Turbulent boundary layers developing over rough surfaces
The majority of laboratory studies of turbulent boundary layers are performed over smooth surfaces. However, for most engineering applications (where Reynolds numbers are typically very large), the aero/hydrodynamic surface tends to be rough to some extent. For example, to be dynamically smooth the fuselage of a large commercial aircraft must be free of imperfections to less than 10 microns, with similarly stringent requirements for large ships. In both systems, it is unlikely that these requirements are adequately met, in which case we pay an additional drag (and hence fuel and emissions) penalty due to these surface imperfections. For aircraft the build-up of roughness between exterior cleaning cycles can result in increases in drag, that add significantly to the overall operating cost. For ships, where biofouling is an ever-present problem, the surfaces are often very rough, with reported increases in drag as large as 70%. Rough wall boundary layers are also important beyond such engineering systems. The first few hundred meters of the Earth's atmosphere is also a turbulent boundary layer, again developed over a surface with varying degrees of roughness.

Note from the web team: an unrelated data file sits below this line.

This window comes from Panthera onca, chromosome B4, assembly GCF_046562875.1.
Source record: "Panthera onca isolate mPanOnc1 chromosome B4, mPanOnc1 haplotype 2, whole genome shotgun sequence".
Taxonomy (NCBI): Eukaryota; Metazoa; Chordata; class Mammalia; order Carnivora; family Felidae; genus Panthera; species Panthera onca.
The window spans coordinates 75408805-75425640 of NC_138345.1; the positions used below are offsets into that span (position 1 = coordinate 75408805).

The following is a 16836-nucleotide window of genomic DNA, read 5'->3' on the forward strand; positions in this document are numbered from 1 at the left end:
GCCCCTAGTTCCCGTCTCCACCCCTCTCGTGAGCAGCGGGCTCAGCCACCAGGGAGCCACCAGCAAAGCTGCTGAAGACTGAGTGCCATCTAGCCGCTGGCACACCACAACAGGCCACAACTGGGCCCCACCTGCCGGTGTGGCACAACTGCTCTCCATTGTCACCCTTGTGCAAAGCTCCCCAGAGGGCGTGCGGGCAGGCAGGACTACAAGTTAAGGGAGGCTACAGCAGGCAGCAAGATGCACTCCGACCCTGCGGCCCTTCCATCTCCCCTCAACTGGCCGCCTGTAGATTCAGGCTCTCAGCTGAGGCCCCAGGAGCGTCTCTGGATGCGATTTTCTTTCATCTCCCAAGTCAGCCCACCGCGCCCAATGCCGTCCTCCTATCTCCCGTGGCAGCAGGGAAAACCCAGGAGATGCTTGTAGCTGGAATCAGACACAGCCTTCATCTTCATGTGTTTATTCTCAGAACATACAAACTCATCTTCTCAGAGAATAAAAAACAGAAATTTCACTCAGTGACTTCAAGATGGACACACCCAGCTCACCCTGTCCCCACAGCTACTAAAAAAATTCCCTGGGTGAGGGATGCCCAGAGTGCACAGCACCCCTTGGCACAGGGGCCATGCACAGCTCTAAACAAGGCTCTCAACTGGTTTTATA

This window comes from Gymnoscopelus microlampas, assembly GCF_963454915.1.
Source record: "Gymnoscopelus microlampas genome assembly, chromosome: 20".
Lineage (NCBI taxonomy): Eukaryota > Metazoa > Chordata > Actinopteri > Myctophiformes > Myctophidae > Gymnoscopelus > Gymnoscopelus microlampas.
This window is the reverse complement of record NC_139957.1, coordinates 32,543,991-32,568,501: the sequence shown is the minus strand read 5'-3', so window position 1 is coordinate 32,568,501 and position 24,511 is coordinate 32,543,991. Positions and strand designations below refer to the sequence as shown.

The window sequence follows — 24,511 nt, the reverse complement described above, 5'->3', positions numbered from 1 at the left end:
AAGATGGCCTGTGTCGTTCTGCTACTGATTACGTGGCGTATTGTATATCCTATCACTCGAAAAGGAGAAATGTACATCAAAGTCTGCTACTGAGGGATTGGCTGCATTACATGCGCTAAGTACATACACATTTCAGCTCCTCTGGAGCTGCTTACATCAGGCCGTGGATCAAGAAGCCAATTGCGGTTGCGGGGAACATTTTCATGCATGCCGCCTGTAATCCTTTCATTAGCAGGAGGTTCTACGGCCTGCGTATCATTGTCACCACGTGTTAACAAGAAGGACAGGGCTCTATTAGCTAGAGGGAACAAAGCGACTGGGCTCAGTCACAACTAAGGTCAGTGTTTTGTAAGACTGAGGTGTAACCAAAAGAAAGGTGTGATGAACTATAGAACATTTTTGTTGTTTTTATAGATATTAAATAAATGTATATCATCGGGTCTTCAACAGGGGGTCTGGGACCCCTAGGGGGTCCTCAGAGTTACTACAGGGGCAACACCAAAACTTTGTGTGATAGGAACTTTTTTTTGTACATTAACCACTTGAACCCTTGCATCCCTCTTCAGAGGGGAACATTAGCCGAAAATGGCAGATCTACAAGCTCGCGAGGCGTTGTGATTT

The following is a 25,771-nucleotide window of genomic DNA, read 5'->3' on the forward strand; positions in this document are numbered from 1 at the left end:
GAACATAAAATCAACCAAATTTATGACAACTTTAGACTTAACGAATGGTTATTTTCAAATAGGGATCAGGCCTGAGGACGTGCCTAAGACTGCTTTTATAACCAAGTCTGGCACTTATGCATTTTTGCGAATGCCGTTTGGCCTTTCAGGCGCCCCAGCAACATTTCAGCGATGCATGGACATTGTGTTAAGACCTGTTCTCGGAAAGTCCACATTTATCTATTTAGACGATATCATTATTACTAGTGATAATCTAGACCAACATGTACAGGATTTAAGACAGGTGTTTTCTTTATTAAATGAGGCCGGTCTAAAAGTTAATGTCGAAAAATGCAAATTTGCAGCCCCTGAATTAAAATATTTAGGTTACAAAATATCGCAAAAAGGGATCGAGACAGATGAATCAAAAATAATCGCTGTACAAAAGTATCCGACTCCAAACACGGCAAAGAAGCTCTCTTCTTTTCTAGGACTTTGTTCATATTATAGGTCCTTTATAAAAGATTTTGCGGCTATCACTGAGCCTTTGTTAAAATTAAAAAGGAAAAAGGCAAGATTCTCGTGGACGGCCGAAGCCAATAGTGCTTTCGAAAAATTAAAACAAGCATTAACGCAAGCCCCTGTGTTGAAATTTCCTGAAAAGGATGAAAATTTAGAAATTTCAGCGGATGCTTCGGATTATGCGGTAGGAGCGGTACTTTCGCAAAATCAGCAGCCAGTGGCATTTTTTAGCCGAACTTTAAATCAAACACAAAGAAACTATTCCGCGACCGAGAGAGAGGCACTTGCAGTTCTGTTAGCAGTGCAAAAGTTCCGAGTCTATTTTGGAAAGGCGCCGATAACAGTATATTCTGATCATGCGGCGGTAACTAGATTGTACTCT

The aim of this project is to study the evolving turbulent boundary layer over a rough surface. Various types of roughness will be tested, including the replication of real engineering roughness / fouling for accurate testing in laboratory wind / water tunnel facilities. The novelty of this work lies in the Reynolds numbers that we are able to attain within unique facilities at the University of Melbourne, and also the high resolution measurement systems that we use to probe these flows. This work is complimented by computational simulations of turbulent flows through roughened pipes. It is intended that a simultaneous component of this project will involve the collation and analysis of the vast wealth of existing data on this subject.
PhD students are sought for this project
Leader: Nicholas Hutchins
Staff: Jason Monty, Daniel Chung, Andrew Ooi
Students: Leon Chan, Michael McDonald
Collaborators: Mike Schultz (US Naval Academy), Andrew Scardino (DSTO)
Optimisation of resources and infrastructure
fluid dynamics; fluid mechanics